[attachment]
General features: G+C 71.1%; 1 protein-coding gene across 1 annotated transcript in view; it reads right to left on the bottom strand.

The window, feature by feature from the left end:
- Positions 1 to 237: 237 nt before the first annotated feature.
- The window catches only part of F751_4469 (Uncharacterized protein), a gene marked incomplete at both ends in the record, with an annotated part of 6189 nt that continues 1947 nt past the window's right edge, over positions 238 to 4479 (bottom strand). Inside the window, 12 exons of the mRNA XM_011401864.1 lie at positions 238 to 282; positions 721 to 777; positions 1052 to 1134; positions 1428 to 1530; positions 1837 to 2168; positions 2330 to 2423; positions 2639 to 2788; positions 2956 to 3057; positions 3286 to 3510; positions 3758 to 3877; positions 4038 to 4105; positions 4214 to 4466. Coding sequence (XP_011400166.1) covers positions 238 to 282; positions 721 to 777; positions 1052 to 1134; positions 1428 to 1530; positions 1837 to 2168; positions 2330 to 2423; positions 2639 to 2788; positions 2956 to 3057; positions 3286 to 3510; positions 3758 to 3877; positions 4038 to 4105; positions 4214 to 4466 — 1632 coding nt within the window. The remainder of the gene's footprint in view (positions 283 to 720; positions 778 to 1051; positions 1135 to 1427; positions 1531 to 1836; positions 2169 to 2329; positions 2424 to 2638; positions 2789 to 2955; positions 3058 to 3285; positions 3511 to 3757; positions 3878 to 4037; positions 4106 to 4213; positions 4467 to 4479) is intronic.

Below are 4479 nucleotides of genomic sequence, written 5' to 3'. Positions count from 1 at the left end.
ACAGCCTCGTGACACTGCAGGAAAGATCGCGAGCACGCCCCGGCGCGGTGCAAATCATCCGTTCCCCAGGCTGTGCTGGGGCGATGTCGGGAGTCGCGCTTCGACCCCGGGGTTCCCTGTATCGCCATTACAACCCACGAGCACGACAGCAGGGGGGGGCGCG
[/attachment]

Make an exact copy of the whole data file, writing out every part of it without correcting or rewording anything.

General features: G+C 71.1%; 1 protein-coding gene across 1 annotated transcript in view; it reads right to left on the bottom strand.

The window, feature by feature from the left end:
- Positions 1 to 237: 237 nt before the first annotated feature.
- The window catches only part of F751_4469 (Uncharacterized protein), a gene marked incomplete at both ends in the record, with an annotated part of 6189 nt that continues 1947 nt past the window's right edge, over positions 238 to 4479 (bottom strand). Inside the window, 12 exons of the mRNA XM_011401864.1 lie at positions 238 to 282; positions 721 to 777; positions 1052 to 1134; positions 1428 to 1530; positions 1837 to 2168; positions 2330 to 2423; positions 2639 to 2788; positions 2956 to 3057; positions 3286 to 3510; positions 3758 to 3877; positions 4038 to 4105; positions 4214 to 4466. Coding sequence (XP_011400166.1) covers positions 238 to 282; positions 721 to 777; positions 1052 to 1134; positions 1428 to 1530; positions 1837 to 2168; positions 2330 to 2423; positions 2639 to 2788; positions 2956 to 3057; positions 3286 to 3510; positions 3758 to 3877; positions 4038 to 4105; positions 4214 to 4466 — 1632 coding nt within the window. The remainder of the gene's footprint in view (positions 283 to 720; positions 778 to 1051; positions 1135 to 1427; positions 1531 to 1836; positions 2169 to 2329; positions 2424 to 2638; positions 2789 to 2955; positions 3058 to 3285; positions 3511 to 3757; positions 3878 to 4037; positions 4106 to 4213; positions 4467 to 4479) is intronic.

Below are 4479 nucleotides of genomic sequence, written 5' to 3'. Positions count from 1 at the left end.
ACAGCCTCGTGACACTGCAGGAAAGATCGCGAGCACGCCCCGGCGCGGTGCAAATCATCCGTTCCCCAGGCTGTGCTGGGGCGATGTCGGGAGTCGCGCTTCGACCCCGGGGTTCCCTGTATCGCCATTACAACCCACGAGCACGACAGCAGGGGGGGGCGCG